And of course, doughnuts and hot cider. Come be as happy as these volunteers last year!

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Continued Drought, and some hope

The drought continues here on campus, and in the broader Champlain Valley. Our last rainfall was .4″, and after transplanting a tree afterword I saw the ground had only gotten moist about 1″ down-powder dry soil beneath.

I forget where I found them (probably Lifehacker), but some recent pictures of the US taken by the Gravity Recovery and Climate Experiment satellites show in stark maps the bubble of drought we seem to find ourselves in right now. The first map shows soil surface moisture, moisture in the first centimeter of soil. Look for the little dark red blob right on top of Middlebury. (click on maps for larger view)

soilmoisture_gra_2015257_sfsm_lrg

The next shows root zone soil moisture, the top meter (39″) of soil.

soilmoisture_gra_2015257_rtzsm_lrg

This final map shows ground water in shallow aquifers (like the well at my house!).

soilmoisture_gra_2015257_gws_lrg

I’ll include the overall map of all three maps, which give a legend to the colors. The explanation is as follows (and is quite scary!)-“The maps do not show an absolute measure of wetness, or water content. Instead they show how water content in mid-September 2015 compares to the average for the same time of year between 1948 and 2012. Dark red represents areas where dry conditions have reached levels that historically occur less than 2 percent of the time (once every 50 or more years).” Note how we are in the dark red in all three maps.
soilmoisture_gra_20150914

If you have a little bit of time, by all means read how gravity sensing satellites can figure out how much water is in the earth. In a nutshell, it’s two satellites seperated by 139 miles, and sensing how much they move towards or away from each other as they orbit minute changes in gravity from earth can be measured. The complete explaination is at http://earthobservatory.nasa.gov/Features/GRACE/ .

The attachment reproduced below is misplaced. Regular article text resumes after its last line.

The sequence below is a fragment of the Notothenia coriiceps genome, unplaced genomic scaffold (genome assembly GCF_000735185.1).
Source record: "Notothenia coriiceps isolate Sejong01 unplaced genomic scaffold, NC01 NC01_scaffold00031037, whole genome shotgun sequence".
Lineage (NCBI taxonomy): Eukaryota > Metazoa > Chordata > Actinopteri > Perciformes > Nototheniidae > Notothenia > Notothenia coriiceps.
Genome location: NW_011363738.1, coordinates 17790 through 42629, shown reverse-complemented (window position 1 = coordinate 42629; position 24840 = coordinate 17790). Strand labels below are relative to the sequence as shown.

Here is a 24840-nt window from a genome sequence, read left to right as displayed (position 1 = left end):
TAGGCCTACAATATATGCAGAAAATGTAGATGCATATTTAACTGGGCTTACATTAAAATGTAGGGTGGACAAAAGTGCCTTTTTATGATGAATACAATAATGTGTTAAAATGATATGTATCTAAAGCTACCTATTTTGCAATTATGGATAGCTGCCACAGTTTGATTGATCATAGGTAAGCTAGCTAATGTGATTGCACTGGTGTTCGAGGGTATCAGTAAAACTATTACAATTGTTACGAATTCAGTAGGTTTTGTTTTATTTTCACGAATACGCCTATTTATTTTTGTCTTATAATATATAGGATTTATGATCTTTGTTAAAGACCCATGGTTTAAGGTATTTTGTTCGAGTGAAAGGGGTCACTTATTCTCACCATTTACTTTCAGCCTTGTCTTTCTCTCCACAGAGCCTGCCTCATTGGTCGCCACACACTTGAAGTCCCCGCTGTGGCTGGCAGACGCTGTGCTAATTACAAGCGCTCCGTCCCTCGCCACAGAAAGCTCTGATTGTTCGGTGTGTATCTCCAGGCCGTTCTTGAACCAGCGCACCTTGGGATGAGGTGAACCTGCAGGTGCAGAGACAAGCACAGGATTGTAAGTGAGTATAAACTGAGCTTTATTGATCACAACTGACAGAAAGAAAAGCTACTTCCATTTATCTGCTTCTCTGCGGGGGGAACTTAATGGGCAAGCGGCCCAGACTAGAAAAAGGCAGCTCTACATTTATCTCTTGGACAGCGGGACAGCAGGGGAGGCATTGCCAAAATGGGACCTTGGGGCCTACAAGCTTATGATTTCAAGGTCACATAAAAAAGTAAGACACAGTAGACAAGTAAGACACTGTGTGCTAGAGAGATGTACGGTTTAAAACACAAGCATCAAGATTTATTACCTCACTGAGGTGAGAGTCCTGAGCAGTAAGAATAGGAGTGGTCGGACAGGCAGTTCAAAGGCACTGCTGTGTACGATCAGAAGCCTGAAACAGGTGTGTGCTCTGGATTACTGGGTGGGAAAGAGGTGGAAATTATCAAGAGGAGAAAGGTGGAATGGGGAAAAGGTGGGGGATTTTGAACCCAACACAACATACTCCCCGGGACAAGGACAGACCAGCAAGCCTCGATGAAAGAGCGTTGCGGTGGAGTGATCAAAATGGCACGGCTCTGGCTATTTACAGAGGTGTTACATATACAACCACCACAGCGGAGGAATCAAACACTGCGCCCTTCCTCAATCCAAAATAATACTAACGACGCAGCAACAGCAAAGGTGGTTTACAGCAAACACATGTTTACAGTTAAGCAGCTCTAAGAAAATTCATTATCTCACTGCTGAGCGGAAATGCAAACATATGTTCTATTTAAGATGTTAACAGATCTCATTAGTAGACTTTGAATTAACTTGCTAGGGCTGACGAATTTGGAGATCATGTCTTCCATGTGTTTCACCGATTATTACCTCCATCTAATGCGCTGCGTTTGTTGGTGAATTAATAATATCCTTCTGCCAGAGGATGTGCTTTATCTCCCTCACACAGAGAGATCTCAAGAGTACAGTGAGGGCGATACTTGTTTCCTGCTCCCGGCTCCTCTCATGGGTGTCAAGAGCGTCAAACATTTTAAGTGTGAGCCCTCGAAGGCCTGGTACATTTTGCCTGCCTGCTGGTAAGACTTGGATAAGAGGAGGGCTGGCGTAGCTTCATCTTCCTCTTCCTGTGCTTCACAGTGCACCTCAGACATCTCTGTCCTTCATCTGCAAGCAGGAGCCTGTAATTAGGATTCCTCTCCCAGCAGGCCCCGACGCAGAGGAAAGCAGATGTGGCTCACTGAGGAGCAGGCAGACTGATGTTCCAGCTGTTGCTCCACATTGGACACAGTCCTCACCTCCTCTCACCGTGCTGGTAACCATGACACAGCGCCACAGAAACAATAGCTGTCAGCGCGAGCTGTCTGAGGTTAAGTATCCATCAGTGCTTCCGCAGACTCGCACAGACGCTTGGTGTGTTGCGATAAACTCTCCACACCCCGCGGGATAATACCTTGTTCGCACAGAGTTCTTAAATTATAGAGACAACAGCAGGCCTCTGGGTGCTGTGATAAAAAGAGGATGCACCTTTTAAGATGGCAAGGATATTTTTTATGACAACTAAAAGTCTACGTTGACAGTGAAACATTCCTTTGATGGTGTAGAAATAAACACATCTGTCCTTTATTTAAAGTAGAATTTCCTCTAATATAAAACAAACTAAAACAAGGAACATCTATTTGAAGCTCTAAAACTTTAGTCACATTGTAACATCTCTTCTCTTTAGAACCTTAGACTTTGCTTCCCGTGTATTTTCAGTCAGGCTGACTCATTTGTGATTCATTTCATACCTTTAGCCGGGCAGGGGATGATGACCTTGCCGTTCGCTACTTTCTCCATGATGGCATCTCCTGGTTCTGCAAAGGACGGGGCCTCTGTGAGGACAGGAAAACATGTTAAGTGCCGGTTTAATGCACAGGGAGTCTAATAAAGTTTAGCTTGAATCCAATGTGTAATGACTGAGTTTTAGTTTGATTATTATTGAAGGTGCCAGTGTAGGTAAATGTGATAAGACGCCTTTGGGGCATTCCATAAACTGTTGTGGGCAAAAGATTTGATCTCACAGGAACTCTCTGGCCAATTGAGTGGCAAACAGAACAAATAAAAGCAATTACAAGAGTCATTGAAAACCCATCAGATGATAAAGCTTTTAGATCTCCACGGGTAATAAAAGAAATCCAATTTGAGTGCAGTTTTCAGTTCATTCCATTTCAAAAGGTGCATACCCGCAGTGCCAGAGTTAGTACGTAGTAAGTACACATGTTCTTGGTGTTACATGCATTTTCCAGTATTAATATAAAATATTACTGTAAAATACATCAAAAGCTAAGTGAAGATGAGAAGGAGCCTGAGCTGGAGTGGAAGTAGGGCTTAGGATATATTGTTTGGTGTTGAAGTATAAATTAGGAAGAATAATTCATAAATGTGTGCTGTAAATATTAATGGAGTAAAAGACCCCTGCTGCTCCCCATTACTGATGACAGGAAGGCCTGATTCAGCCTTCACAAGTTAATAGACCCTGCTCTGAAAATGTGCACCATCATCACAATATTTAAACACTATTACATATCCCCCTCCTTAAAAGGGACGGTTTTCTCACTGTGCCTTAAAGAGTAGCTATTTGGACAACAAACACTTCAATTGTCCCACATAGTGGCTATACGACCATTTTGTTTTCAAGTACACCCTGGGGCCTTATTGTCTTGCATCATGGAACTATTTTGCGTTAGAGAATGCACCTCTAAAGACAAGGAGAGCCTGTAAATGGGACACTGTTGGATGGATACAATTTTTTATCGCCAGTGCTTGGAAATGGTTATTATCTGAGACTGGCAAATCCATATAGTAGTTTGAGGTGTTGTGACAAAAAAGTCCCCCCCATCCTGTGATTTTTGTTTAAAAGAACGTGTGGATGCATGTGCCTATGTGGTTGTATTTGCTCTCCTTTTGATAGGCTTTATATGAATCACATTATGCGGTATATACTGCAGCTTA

Hope is on the way, though. We’re looking at a pattern change, with a cold front moving into the area and drawing moisture into the region, possibly an inch of rain or more. That’s a good start. Here’s a good rundown from the Northeast River Forecast Center.

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Drought Stress

Our barely green lawns across campus belie a hard fact this summer-it’s been dry. Very, very dry.

Funny, considering how wet it was in late spring, when it was almost too wet to do anything outside. The High Plains Regional Climate Center (kick ass website for weather geeks!) maps show we have 25% of the normal precipitation in the last two months, that’s a 6″ deficit of rainfall.

60dPNormNRCC60dPDeptNRCC

A general rule of thumb I can’t find a reference for but I always tell anyone is that Vermont plants need a 1/2″ of rainfall per week for optimum growth. We’ve had only about 1″ in all of August, and only 1″ in July. Most of that falling in one day, leaving our clay soils to dry out and become nearly resistant to small rainfalls.